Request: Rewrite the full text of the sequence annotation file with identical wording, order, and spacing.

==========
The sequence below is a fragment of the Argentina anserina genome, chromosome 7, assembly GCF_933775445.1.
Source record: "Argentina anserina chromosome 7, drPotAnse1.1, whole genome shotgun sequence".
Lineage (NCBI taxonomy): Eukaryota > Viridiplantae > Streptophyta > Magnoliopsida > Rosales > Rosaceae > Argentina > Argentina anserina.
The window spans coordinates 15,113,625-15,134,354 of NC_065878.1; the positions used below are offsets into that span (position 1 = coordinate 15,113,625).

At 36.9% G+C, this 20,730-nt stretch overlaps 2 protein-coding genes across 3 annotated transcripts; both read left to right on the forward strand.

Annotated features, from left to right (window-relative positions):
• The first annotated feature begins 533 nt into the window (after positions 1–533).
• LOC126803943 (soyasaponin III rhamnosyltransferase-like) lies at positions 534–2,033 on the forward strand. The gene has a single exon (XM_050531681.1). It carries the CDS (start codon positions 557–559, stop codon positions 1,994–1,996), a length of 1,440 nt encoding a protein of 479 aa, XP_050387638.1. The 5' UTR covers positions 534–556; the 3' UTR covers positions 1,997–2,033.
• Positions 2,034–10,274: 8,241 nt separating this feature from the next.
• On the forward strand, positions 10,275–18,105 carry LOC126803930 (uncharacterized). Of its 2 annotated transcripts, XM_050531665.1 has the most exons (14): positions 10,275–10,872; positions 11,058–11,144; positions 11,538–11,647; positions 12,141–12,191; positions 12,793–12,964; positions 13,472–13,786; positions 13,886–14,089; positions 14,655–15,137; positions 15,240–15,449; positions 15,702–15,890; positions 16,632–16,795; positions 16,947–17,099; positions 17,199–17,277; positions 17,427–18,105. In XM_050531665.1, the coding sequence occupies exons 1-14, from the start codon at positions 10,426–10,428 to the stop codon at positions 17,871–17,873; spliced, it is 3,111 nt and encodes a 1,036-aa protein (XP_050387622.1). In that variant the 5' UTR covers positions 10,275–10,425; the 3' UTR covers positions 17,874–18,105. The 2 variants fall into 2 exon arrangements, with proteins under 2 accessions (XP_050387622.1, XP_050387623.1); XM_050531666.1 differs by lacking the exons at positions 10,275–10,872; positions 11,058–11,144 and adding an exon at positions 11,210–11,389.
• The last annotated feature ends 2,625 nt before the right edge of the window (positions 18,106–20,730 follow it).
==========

The sequence below is a fragment of the Argentina anserina genome, chromosome 7, assembly GCF_933775445.1.
Source record: "Argentina anserina chromosome 7, drPotAnse1.1, whole genome shotgun sequence".
Lineage (NCBI taxonomy): Eukaryota > Viridiplantae > Streptophyta > Magnoliopsida > Rosales > Rosaceae > Argentina > Argentina anserina.
The window spans coordinates 15,113,625-15,134,354 of NC_065878.1; the positions used below are offsets into that span (position 1 = coordinate 15,113,625).

At 36.9% G+C, this 20,730-nt stretch overlaps 2 protein-coding genes across 3 annotated transcripts; both read left to right on the forward strand.

Annotated features, from left to right (window-relative positions):
• The first annotated feature begins 533 nt into the window (after positions 1–533).
• LOC126803943 (soyasaponin III rhamnosyltransferase-like) lies at positions 534–2,033 on the forward strand. The gene has a single exon (XM_050531681.1). It carries the CDS (start codon positions 557–559, stop codon positions 1,994–1,996), a length of 1,440 nt encoding a protein of 479 aa, XP_050387638.1. The 5' UTR covers positions 534–556; the 3' UTR covers positions 1,997–2,033.
• Positions 2,034–10,274: 8,241 nt separating this feature from the next.
• On the forward strand, positions 10,275–18,105 carry LOC126803930 (uncharacterized). Of its 2 annotated transcripts, XM_050531665.1 has the most exons (14): positions 10,275–10,872; positions 11,058–11,144; positions 11,538–11,647; positions 12,141–12,191; positions 12,793–12,964; positions 13,472–13,786; positions 13,886–14,089; positions 14,655–15,137; positions 15,240–15,449; positions 15,702–15,890; positions 16,632–16,795; positions 16,947–17,099; positions 17,199–17,277; positions 17,427–18,105. In XM_050531665.1, the coding sequence occupies exons 1-14, from the start codon at positions 10,426–10,428 to the stop codon at positions 17,871–17,873; spliced, it is 3,111 nt and encodes a 1,036-aa protein (XP_050387622.1). In that variant the 5' UTR covers positions 10,275–10,425; the 3' UTR covers positions 17,874–18,105. The 2 variants fall into 2 exon arrangements, with proteins under 2 accessions (XP_050387622.1, XP_050387623.1); XM_050531666.1 differs by lacking the exons at positions 10,275–10,872; positions 11,058–11,144 and adding an exon at positions 11,210–11,389.
• The last annotated feature ends 2,625 nt before the right edge of the window (positions 18,106–20,730 follow it).